flowers + reading
Aug 12, 2015
I’m so excited about today’s post! BB Expert Panel member Nick Priestly of Mood Flowers offered to give us a behind-the-scenes look at a gorgeous chuppah he recently created and I jumped at the chance. Hope you enjoy Nick’s insights and practical advice. You’d like it even more if you could hear him tell it in person! He’s an amazing designer and friend to so many of us in the floral industry. Thanks, Nick!
BB: Can you describe the event you designed the chuppah for?
Nick: I designed the chuppah for a large Jewish wedding at the start of this summer. The family and I agreed on a relaxed, summery, sumptuous feel with lots of colour and texture.
BB: Did you build the chuppah offsite and assemble onsite?
Nick: I had the chuppah made so that it was easy to assemble. The birch poles came from a log supplier and then I had a metal worker fabricate the base plates and top brackets. We were also fortunate that the wedding took place in a barn at the family’s farm. This allowed us to construct the frame work the evening before the wedding and attach all the floral foam paddles and sausages as well as the foam rings at the base of each pole.
BB: Can you explain the mechanics behind the chuppah construction?
Nick: There are four heavy base plates. The birch poles were slightly carved at the bottom so that they slotted in. I bought the poles first then had the base plates made to measure. Four brackets were attached near the tops of the upright poles and then it was simply a question of lifting the horizontal poles up and into place and then secure them. As the wood was quite fresh it was still heavy so it was important that the structure was safe. As time goes on the wood will dry out a little and lighten.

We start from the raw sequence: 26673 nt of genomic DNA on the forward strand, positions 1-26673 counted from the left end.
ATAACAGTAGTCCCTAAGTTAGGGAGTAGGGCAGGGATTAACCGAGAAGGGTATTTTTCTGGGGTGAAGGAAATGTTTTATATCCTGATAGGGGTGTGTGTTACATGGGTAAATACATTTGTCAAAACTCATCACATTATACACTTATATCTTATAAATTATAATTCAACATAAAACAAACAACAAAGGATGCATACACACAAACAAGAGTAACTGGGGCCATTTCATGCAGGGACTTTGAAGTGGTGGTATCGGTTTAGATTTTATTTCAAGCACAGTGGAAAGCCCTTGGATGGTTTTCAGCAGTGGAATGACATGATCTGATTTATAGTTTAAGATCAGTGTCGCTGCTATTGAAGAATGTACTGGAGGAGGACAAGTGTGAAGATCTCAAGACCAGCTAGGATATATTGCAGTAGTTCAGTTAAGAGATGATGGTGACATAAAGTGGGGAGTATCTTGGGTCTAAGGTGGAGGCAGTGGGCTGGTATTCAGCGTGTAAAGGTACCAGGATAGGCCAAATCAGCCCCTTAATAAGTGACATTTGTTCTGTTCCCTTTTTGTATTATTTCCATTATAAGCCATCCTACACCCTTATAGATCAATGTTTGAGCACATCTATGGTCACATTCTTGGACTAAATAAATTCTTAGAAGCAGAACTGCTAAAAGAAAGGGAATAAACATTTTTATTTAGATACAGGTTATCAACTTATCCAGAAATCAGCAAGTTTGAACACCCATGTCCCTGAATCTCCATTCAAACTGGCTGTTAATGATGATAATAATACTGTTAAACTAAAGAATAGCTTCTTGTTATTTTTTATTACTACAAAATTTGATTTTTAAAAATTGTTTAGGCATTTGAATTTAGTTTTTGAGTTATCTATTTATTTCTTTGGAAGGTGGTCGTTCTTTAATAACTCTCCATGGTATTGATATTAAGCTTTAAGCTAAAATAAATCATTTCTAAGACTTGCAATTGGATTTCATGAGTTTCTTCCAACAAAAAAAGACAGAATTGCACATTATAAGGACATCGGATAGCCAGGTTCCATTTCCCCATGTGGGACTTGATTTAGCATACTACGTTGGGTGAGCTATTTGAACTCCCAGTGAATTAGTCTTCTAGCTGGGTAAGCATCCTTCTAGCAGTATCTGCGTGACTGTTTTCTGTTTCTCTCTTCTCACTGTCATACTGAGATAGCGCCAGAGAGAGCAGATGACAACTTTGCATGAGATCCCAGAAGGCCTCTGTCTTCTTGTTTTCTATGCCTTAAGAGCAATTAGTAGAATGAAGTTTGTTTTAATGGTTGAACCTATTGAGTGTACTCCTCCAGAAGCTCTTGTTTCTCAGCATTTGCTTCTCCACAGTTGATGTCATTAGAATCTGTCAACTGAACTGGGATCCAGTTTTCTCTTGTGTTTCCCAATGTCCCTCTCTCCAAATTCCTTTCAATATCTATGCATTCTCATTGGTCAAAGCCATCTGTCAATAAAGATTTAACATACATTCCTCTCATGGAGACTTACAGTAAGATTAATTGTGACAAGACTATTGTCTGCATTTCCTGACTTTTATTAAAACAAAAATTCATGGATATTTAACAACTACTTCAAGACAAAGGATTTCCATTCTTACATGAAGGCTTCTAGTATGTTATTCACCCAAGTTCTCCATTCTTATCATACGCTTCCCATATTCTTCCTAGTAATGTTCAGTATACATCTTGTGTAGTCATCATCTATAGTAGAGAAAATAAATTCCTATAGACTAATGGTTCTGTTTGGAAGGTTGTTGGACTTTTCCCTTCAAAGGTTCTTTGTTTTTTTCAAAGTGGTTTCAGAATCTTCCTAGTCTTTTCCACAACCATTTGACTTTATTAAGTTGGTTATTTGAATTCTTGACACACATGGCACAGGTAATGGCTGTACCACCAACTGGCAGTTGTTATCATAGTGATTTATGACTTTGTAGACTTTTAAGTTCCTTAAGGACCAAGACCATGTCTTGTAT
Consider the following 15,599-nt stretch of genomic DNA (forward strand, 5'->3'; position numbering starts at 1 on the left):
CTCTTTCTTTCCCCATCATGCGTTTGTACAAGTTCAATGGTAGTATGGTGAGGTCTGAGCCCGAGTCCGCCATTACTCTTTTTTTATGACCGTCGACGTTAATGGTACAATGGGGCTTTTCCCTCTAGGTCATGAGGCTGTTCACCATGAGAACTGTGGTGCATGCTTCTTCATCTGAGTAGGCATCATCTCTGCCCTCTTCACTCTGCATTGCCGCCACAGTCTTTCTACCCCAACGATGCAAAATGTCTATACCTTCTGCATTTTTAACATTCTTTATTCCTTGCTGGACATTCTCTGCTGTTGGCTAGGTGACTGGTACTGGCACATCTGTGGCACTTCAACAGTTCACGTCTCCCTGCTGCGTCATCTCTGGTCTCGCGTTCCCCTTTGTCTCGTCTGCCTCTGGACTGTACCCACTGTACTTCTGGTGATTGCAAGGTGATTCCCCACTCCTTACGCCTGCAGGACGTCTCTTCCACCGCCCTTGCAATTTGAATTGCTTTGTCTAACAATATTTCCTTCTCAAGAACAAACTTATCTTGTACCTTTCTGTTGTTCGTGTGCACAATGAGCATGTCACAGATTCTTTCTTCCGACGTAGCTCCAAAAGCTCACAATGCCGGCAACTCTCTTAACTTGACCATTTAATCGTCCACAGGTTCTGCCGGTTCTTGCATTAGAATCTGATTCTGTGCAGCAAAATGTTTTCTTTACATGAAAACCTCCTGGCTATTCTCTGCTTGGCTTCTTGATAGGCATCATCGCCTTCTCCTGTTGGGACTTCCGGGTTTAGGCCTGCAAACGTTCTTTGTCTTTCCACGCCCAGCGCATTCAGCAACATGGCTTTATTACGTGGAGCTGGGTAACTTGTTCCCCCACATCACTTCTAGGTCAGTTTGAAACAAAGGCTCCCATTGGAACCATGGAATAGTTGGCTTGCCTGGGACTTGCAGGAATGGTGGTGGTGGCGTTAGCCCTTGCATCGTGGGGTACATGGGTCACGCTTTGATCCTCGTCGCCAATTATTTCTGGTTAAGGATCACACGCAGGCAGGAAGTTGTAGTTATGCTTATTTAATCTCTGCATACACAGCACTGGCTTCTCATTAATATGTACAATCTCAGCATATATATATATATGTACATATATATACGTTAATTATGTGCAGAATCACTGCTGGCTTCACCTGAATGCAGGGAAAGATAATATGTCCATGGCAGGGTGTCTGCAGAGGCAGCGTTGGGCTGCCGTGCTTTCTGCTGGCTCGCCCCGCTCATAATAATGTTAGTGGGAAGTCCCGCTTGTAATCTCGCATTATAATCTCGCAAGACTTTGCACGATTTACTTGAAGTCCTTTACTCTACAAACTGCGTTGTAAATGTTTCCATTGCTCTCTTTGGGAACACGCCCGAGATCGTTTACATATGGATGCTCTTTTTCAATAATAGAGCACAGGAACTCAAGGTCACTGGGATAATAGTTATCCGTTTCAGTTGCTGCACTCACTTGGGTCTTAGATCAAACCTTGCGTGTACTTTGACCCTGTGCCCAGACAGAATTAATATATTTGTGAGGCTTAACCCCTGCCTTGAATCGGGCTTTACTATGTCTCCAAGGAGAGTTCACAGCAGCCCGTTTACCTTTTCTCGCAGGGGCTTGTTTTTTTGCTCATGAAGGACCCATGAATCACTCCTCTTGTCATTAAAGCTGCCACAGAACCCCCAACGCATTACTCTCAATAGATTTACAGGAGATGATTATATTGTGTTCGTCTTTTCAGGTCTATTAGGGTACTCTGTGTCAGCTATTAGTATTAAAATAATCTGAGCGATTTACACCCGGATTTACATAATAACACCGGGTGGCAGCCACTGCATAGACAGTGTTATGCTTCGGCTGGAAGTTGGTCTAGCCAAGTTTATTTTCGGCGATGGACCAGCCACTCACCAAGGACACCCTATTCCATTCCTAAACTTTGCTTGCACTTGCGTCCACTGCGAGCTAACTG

BB: How long did it take to complete the design on site?
Nick: Construction on the Saturday evening was about 30 minutes and then it took 4 of us around 2 hours to add all the flowers and foliage on Sunday morning.
BB: How many flower stems did the chuppah design require?
Nick: We used around 500 stems in total. The varieties used were delphinium, roses, peonies, hydrangea, dahlias, stock and larkspur in shades of green, pink, lilac, purple and raspberry.
Photography courtesy of Andrew Rae